The Age of Kali

The Age of Kali by William Dalrymple Read Free Book Online

Book: The Age of Kali by William Dalrymple Read Free Book Online
Authors: William Dalrymple
picture its former glory.
    ‘But the worst of it,’ continued Mushtaq, ‘is that the external decay of the city is really just a symbol of what is happening inside us: the inner rot.’
    ‘What do you mean?’ I asked.
    ‘Under the Nawabs Lucknow experienced a renaissance that represented the last great flowering of Indo-Islamic genius. The Nawabs were profoundly liberal and civilised figures: men like Wajd Ali Shah, author of a hundred books, a great poet and dancer. But the culture of Lucknow was not just limited to the élite: even the prostitutes could quote the great Persian poets; even the tonga-drivers and the tradesmen in the bazaars spoke the most chaste Urdu and were famous across India for their exquisite manners.’
    ‘But today?’
    ‘Today the grave of our greatest poet, Mir, lies under a railway track. What is left of the culture he represented seems hopelessly vulnerable. After Partition nothing could ever be the same again. Those Muslims who are left were the second rung. They simply don’t have the skills or education to compete with the Punjabis, with their money and business instincts and brightly-lit shops. Everything they have has crumbled so quickly: the owners of palaces and
have become the
. If you saw any of the old
today you would barely recognise them. They are shorn of all their glory, and their
are in a state of neglect. They were never brought up to work – they simply don’t know how to do it. As they never planned for the future, many are now in real poverty. In some cases their daughters have been forced in to prostitution.’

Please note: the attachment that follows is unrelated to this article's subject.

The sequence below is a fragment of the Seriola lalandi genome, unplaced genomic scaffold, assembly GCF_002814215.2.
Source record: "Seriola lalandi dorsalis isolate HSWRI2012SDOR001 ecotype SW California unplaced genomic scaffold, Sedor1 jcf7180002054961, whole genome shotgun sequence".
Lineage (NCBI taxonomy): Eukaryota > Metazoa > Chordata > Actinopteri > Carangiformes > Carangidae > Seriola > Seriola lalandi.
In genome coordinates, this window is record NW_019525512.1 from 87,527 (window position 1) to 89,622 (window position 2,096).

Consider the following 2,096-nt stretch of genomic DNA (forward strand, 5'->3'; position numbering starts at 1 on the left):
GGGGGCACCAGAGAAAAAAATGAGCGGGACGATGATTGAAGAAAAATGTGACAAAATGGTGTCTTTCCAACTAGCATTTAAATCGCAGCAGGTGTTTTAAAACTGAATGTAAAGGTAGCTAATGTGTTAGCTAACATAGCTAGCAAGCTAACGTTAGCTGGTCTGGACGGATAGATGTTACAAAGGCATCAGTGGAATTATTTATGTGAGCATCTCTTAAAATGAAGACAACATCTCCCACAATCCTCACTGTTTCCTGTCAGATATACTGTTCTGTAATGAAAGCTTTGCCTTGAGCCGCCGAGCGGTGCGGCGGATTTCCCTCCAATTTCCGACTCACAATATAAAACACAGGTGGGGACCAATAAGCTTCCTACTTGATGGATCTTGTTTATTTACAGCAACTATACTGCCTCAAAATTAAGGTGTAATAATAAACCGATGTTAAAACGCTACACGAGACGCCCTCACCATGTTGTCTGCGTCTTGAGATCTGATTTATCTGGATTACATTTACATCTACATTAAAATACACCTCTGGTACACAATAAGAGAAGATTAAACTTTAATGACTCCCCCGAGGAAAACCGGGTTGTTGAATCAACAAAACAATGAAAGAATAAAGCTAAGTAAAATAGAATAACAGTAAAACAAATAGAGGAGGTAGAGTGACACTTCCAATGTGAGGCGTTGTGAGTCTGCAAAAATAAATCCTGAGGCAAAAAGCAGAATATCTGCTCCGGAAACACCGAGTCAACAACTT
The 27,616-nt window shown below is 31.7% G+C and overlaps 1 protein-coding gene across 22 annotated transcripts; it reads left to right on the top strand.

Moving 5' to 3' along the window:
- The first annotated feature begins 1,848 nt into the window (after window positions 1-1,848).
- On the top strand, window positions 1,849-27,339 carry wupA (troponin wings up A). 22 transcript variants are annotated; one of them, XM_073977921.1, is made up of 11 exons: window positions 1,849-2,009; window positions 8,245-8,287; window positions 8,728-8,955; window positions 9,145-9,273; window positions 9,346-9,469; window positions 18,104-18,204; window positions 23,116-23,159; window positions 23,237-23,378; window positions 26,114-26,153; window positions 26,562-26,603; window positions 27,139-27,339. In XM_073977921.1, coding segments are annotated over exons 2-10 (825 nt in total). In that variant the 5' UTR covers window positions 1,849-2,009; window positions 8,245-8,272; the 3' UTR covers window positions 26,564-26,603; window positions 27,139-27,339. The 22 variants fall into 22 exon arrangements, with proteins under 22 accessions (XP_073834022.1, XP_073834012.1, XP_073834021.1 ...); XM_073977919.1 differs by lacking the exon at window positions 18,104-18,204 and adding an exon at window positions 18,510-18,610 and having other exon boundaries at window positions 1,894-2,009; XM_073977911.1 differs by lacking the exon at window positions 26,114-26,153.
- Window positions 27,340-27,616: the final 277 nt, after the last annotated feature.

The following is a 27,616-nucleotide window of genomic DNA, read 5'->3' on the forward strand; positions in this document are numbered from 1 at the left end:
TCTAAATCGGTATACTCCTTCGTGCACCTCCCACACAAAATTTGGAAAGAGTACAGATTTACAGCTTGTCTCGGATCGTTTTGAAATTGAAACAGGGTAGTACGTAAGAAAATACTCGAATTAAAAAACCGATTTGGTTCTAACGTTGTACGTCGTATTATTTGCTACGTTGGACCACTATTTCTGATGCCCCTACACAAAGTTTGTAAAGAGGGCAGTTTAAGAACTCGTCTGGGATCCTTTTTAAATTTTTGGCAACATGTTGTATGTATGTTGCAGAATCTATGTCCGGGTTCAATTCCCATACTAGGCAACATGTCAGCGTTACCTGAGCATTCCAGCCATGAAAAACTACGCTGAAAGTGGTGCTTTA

‘Literally. I’ll tell you one incident that will bring tears to your eyes. A young girl I know, eighteen years old, from one of the royal families, was forced to take up this work. A rickshaw drivertook her in
to Clarke’s Hotel for a rich Punjabi businessman to enjoy for five hundred rupees. This man had been drinking whisky, but when the girl unveiled herself he was so struck by her beauty, by the majesty of her bearing, that he could not touch her. He paid her the money and told her to go.’
    Mushtaq shook his head sadly: ‘So you see, it’s not just the buildings: the human beings of this city are crumbling too. The history of the decline of this city is written on the bodies of its people. Look at the children roaming the streets, turning to crime. Great-grandchildren of the Nawabs are pulling rickshaws. If you go deeply in to this matter you would write a book with your tears.’
    He pointed at the flat roof of a half-ruined
: ‘See that house over there? When I was a student there was a nobleman who lived there. He was from a minor Nawabi family. He lived alone, but every day he would come to a
[teahouse] and
[gossip]. He was a very proud man, very conscious of his noble birth, and he always wore an old-fashioned
[long Muslim frock-coat]. But his properties were all burned down at Partition. He didn’t have a job and no one knew how he survived.
    ‘Then one day he didn’t turn up at the
. The next day and the day after that there was no sign of him either. Finally on the fourth day the neighbours began to smell a bad smell coming from his house. They broke down the door and found him lying dead on a
. There was no covering, no other furniture, no books, nothing. He had sold everything he had, except his one set of clothes, but he was too proud to beg, or even to tell anyone of his problem. When they did a post-mortem on him in the medical college they found he had died of starvation.
    ‘Come,’ said Mushtaq. ‘Let us go to the
: there I will tell you about this city, and what it once was.’

    At the height of the Moghul Empire during the early seventeenth century, said Mushtaq, Shah Jehan, the builder of the Taj Mahal, had ruled over a kingdom that stretched from the Hindu Kush in the north almost to the great diamond mines

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